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Reservist cares for, honors fallen service members

  • Published
  • By Tech. Sgt. Matthew Bates
  • Airman Magazine
Moving a small brush lightly, Mable Justice applies a coat of makeup to the face of a young soldier. She pauses, studying her work, and then touches up several spots on his cheeks and brow with a flick of her wrist.

The room she's in is large, cold and sterile - all white walls, stainless steel and cluttered with various types of medical equipment. The only sounds are the constant hum of a machine circulating air through several vents in the ceiling and the occasional swoosh and ting as Mable applies cosmetics and swaps tools.

She smiles as she works, her hands expertly applying cosmetics and bringing the young man's features to life.

She wants him to look perfect, like he did when he was still alive. Like he did before duty called him to the Middle East, and war and weapons sent him home in a transfer case.

As a mortician at the Air Force Mortuary Affairs Office, Justice has seen many of these transfer cases. Some contain soldiers, some airmen or Marines or sailors. Others contain only body parts.

No matter the state of the remains, Justice's job is to take them, clean them, dress them and prepare them for delivery to their families. This preparation includes using cosmetics and other beauty products to enhance the appearance of these mens' and womens' remains.

It's a job most wouldn't want to do, let alone could. But Justice doesn't look at it as a job. She looks at it as a calling.

"These service members gave their lives for our country," she said. "So doing this, making them look nice and putting them in their uniforms one last time, I look at it as a way to honor them ... to show them the respect they deserve."

She may be at peace with her job now, but there was a time it was the last thing in the world she would ever think of doing.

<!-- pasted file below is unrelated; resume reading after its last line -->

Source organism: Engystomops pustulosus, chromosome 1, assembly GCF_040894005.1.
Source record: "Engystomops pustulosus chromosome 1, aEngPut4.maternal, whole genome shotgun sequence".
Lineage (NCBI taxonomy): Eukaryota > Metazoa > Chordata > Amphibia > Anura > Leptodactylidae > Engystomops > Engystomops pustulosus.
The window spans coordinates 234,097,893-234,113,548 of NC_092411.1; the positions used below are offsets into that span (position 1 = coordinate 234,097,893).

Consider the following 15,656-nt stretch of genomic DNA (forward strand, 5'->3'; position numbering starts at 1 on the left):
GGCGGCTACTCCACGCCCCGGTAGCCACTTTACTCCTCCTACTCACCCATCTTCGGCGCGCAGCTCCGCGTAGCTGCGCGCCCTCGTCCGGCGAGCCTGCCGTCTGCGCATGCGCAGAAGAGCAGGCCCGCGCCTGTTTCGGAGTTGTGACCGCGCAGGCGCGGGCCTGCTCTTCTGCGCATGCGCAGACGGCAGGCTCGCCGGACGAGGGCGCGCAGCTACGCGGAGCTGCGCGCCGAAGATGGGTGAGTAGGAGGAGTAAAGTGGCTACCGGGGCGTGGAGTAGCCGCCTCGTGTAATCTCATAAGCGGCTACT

There was a time, after finding out she was being sent to AFMAO, all she could do was say one, small prayer over and over.

"God, give me strength."

Answering the Call

Justice, who is also an Air Force Reservist, said this prayer over a decade ago. She was driving from her home in Maryland to Dover Air Force Base to report for an assignment at AFMAO and she was nervous, anxious and scared.

"Being in services (Air Force Services career field), I knew the possibility existed for me to get assigned here," she said. "But then I actually got orders, and was told I would be handling remains and I just couldn't imagine myself doing that."

Justice called her sister while driving and asked her sister to pray for her. Then, she started praying herself.

"I prayed a lot during that drive," she said.

When she finally arrived, it wasn't long before she realized her prayers had been answered.

"God sent me an angel, and it was the person I worked with," Justice said. "She was a staff sergeant and she basically walked me through the whole process and she was there to talk to me and guide me through what I needed to do."

What she needed to do was not easy, either. Whenever a service member is killed, dies overseas or in a training accident in the U.S., the remains are sent to AFMAO. Once there, a team of medical examiners, embalmers and service members inspect and prep the remains for burial and deliver them to their family.